Unfortunately for the plaintiff, the District Court still found that summary judgment was the appropriate outcome. Generally, to prove the use of excessive force in violation of the Fourth Amendment, one “must allege (1) that a seizure occurred and (2) that the force used to effect the seizure was unreasonable.” Troupe v. Sarasota Cnty., Fla., 419 F.3d 1160, 1168 (11th Cir. 2005). In determining whether the use of force is unreasonable, the court typically looks to the following four factors: “1) the need for … force, (2) the relationship between the need and the amount of force … (3) the extent of the injury inflicted and, (4) whether the force was applied in good faith or maliciously and sadistically.” Hadley v. Gutierrez, 526 F.3d 1324, 1329 (11th Cir. 2008). However, the key issue in this case was not whether the officer’s conduct amounted to “excessive force” but rather whether qualified immunity shielded him from liability even if his conduct amounted to excessive force.
Simply put, qualified immunity shields an officer exercising discretionary authority from individual liability as long as his conduct did not amount to a violation of a clearly established statutory or constitutional right. Harlow v. Fitzgerald, 457 U.S. 800, 818 (1982). Once the defendant officer establishes that he was acting in a discretionary capacity, the burden shifts to the plaintiff to show that qualified immunity should not be applied because the conduct violated a constitutional or statutory right and the right violated was clearly established rather than uncertain at the time. See Saucier v. Katz, 533 U.S. 194, 201 (2001). In this case, the District Court held that the law was not clearly established to a degree “that a reasonable official would understand what he is doing violates [a] right.” Vaughan v. Cox, 343 F.3d 1323, 1332 (11th Cir. 2003). The court acknowledged that the plaintiff’s Fourth Amendment rights were likely violated but found the cases cited by the plaintiff to be distinguishable because she was both in an area where the officer was acting within the scope of permissible authority and, from the perspective of a reasonable officer, was uncooperative and might have posed a risk to others. Accordingly, the court concluded that the conduct was not so outrageous that it broached the “hazy border between excessive and acceptable force” so as to deprive the defendant of qualified immunity. Lee v. Ferraro, 284 F.3d 1188, 1198-99 (11th Cir. 2002).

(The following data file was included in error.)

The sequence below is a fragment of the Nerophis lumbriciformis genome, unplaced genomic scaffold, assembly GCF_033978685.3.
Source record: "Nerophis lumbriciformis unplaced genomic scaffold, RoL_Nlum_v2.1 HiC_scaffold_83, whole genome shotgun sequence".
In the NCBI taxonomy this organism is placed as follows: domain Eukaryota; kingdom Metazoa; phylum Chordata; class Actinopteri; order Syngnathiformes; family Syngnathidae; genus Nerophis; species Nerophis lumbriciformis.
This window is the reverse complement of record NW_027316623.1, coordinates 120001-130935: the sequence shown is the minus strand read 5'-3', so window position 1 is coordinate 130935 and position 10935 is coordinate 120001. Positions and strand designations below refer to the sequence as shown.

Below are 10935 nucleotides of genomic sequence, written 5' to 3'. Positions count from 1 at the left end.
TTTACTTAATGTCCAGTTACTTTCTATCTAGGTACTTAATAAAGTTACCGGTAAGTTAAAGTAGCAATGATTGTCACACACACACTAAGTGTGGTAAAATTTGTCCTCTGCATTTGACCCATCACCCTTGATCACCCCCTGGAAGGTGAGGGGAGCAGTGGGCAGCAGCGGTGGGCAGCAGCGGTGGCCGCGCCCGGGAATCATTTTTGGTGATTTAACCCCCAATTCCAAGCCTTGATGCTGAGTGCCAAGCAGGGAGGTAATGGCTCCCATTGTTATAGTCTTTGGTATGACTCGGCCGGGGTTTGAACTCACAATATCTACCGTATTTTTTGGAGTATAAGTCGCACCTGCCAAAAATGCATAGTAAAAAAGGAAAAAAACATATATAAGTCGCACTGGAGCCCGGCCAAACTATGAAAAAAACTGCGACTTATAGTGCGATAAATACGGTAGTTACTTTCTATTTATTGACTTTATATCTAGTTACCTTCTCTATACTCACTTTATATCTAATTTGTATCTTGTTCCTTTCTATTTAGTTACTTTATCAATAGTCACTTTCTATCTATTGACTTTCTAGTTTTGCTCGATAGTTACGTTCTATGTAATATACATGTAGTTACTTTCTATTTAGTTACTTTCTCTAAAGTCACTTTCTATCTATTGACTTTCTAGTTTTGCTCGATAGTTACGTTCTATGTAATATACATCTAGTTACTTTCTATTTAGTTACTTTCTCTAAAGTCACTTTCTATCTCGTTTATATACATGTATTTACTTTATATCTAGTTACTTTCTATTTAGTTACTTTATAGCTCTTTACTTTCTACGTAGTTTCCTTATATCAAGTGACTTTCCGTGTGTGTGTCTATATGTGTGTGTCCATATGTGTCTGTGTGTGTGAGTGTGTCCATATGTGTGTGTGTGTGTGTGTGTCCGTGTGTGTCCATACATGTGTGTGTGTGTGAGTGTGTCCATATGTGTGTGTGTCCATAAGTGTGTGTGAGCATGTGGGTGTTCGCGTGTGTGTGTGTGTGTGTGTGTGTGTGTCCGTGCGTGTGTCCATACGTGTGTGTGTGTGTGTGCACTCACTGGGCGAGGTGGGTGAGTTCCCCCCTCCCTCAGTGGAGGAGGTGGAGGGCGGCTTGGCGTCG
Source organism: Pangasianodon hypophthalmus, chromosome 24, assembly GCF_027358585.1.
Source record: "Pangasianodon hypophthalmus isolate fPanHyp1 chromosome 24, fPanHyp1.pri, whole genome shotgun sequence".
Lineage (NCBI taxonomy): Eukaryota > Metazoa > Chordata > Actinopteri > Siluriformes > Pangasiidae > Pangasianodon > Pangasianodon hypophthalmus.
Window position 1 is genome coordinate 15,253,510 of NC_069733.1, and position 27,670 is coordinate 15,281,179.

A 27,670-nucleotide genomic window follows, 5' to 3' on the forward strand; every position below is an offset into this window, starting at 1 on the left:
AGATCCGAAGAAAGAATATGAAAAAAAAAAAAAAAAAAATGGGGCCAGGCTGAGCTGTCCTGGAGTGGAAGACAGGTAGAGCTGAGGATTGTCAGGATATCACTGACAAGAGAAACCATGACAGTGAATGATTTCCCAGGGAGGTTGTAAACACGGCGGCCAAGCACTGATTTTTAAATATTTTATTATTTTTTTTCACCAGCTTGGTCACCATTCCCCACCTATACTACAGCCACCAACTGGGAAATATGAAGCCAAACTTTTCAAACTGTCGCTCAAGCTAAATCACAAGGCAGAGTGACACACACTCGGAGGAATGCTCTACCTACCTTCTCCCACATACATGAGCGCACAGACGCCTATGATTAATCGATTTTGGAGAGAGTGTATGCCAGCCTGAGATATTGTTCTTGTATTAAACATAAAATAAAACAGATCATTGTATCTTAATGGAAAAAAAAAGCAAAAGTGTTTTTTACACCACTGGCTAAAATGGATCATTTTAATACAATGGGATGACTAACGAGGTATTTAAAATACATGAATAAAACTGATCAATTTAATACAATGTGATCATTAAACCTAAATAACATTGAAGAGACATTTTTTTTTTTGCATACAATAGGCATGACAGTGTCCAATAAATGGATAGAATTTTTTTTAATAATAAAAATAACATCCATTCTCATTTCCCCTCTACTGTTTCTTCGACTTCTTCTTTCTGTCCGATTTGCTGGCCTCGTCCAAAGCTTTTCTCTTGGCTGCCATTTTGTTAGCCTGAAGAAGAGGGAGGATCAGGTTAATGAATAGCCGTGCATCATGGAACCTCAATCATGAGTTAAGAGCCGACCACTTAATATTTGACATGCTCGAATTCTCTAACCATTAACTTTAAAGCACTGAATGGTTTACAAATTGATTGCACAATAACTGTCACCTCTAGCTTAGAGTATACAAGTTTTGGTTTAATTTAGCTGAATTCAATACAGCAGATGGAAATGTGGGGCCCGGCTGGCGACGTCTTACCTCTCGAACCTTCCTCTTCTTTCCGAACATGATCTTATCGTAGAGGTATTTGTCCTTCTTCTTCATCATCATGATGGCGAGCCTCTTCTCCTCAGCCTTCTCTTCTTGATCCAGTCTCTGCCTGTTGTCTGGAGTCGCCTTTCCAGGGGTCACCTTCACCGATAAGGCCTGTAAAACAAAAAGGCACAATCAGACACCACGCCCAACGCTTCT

Although the plaintiff can take some satisfaction from winning her appeal, this case illuminates the heavy burden one can face when she tried to obtain recovery for the violation of her rights. Indeed, qualified immunity may bar recovery even when the conduct in question does amount to the violation of a right. Accordingly, if you believe you’ve been injured while your constitutional rights are being violated, you should seek representation from well-qualified counsel who have experience overcoming the many hurdles you’re likely to encounter. The Atlanta premises liability attorneys at Christopher Simon Attorney at Law have experience representing injured clients in cases before state and federal courts for both tort and constitutional claims. If you’ve been injured and are curious about your legal options, feel free to contact us for a free case consultation.